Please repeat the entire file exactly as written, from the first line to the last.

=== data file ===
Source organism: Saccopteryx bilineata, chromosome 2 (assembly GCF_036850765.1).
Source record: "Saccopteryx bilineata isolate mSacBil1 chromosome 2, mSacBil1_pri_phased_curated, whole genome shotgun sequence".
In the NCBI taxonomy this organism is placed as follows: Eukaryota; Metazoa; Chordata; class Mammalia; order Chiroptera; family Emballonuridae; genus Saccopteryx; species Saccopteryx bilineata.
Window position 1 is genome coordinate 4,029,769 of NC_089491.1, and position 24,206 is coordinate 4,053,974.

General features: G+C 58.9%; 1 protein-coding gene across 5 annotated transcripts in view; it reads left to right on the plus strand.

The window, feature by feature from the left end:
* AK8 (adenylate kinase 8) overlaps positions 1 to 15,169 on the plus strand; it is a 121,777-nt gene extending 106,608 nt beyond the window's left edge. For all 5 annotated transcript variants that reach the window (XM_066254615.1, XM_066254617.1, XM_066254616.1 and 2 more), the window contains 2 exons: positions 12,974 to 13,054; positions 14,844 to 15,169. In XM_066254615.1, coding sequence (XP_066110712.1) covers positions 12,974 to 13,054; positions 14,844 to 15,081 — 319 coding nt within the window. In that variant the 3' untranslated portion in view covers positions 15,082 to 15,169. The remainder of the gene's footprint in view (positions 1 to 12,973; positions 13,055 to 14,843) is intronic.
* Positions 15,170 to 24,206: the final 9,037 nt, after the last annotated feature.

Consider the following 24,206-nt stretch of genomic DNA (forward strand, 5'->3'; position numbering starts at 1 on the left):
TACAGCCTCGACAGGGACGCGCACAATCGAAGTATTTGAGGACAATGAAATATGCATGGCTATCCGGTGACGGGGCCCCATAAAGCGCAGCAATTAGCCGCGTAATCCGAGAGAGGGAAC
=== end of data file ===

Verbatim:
Source organism: Saccopteryx bilineata, chromosome 2 (assembly GCF_036850765.1).
Source record: "Saccopteryx bilineata isolate mSacBil1 chromosome 2, mSacBil1_pri_phased_curated, whole genome shotgun sequence".
In the NCBI taxonomy this organism is placed as follows: Eukaryota; Metazoa; Chordata; class Mammalia; order Chiroptera; family Emballonuridae; genus Saccopteryx; species Saccopteryx bilineata.
Window position 1 is genome coordinate 4,029,769 of NC_089491.1, and position 24,206 is coordinate 4,053,974.

General features: G+C 58.9%; 1 protein-coding gene across 5 annotated transcripts in view; it reads left to right on the plus strand.

The window, feature by feature from the left end:
* AK8 (adenylate kinase 8) overlaps positions 1 to 15,169 on the plus strand; it is a 121,777-nt gene extending 106,608 nt beyond the window's left edge. For all 5 annotated transcript variants that reach the window (XM_066254615.1, XM_066254617.1, XM_066254616.1 and 2 more), the window contains 2 exons: positions 12,974 to 13,054; positions 14,844 to 15,169. In XM_066254615.1, coding sequence (XP_066110712.1) covers positions 12,974 to 13,054; positions 14,844 to 15,081 — 319 coding nt within the window. In that variant the 3' untranslated portion in view covers positions 15,082 to 15,169. The remainder of the gene's footprint in view (positions 1 to 12,973; positions 13,055 to 14,843) is intronic.
* Positions 15,170 to 24,206: the final 9,037 nt, after the last annotated feature.

Consider the following 24,206-nt stretch of genomic DNA (forward strand, 5'->3'; position numbering starts at 1 on the left):
TACAGCCTCGACAGGGACGCGCACAATCGAAGTATTTGAGGACAATGAAATATGCATGGCTATCCGGTGACGGGGCCCCATAAAGCGCAGCAATTAGCCGCGTAATCCGAGAGAGGGAAC